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Bitcoin – not with a barge pole

February 16, 2019

I have no sympathy whatsoever with the investors who stand to lose millions of dollars because they hey were foolish enough to trust some guy to make sure the password to the bitcoin accounts he ran on their behalf was available to be used in the event that he died. He duly did die, of course.

The possibility of discovering the password, and unlocking the accounts, appears to be remote. This is the equivalent of taking a large treasure chest and chucking out of a boat into the deepest part of the Atlantic.

I also have no sympathy with the investors because a bitcoin is modern equivalent of a share in the South Sea Company. In other words, bitcoins are a bubble. Bubbles create notional wealth out of little more than a basic facet of human nature – the fear of missing out. Most people who invest in bitcoins do so out of fear, greed, or both. Companies who use those levers to manipulate people into bitcoins should be ashamed of themselves.

As for blockchain, the technology bitcoin, I’ve yet to be convinced of any benign application when most people who use it do so to buy and sell stuff like child porn, fentanyl and AK-47s on the dark web.

The idea of being able to carry out secure transactions sounds fine. We all want to avoid Russian hackers making off with our life savings by hacking into our banks or mobile phone providers. But when those transactions come with unbreakable security, we seem to opening up a new avenue for corrupt presidents to pay off their girlfriends, or princes to reward assassins with impunity. It’s also a potential money-launderer’s paradise.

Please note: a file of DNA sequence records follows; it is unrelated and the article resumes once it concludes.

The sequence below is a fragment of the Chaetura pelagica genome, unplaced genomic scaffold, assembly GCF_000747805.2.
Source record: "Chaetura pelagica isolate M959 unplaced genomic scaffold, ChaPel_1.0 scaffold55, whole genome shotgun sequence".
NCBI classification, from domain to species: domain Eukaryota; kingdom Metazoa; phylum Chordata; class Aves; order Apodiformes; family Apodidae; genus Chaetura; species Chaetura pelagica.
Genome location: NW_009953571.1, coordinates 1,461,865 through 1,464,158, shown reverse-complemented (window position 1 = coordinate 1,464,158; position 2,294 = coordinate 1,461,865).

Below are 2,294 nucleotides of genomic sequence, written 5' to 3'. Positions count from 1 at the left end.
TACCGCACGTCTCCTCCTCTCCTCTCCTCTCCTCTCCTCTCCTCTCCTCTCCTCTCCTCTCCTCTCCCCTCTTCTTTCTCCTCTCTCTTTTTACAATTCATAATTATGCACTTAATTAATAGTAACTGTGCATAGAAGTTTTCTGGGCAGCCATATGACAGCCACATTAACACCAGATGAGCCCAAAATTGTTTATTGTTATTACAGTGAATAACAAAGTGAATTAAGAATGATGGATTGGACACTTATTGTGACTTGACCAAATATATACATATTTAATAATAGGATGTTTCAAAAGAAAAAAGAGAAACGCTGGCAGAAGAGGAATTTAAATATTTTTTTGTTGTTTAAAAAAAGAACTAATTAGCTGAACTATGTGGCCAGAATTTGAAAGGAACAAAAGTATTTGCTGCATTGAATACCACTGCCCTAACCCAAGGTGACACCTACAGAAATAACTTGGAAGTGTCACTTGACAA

The whole bitcoin world is so opaque that we don’t even know who invented the technology. It seems to me that in these times of shadowy forces doing despicable things, we need more transparency, not more fog.

If Robert Mueller and his team were unable to use the classic FBI tactic of following the money, their investigation would have been wrapped up long ago for lack of evidence.

Nowadays it’s not just assassins and money launderers who are jumping on the cryptocurrency bandwagon. JP Morgan, whose boss 18 months ago denounced bitcoin as a fraud, is creating its own cryptocurrency. No doubt other financial institutions will follow. I suppose it’s unlikely that JPM will lose their passwords. But no doubt there are hackers out there who will be gleefully crawling through the wallets of the bank’s less diligent clients.

You might call me an uninformed luddite, but I worry that blockchain is a potentially lethal weapon most of us don’t understand, including governments. I see no sign of enthusiasm on the part of major economic powers to regulate this stuff. Until they create safeguards to prevent the malign use of crypto technology, then we should all be worried.

Given the snail’s pace at which the same governments are moving to prevent the political manipulation of social media users by unaccountable entities with money of dubious provenance, we can surely have no confidence that they’ll get round to regulating the use of blockchain and crypto-currencies at any time in the next decade. Unless, of course some crypto-genius sparks off the next financial crisis. In which case it’ll be too late.

In the meantime, I will be avoiding the technology as if it were the spawn of the devil.

From → Business, Politics, Social, UK, USA

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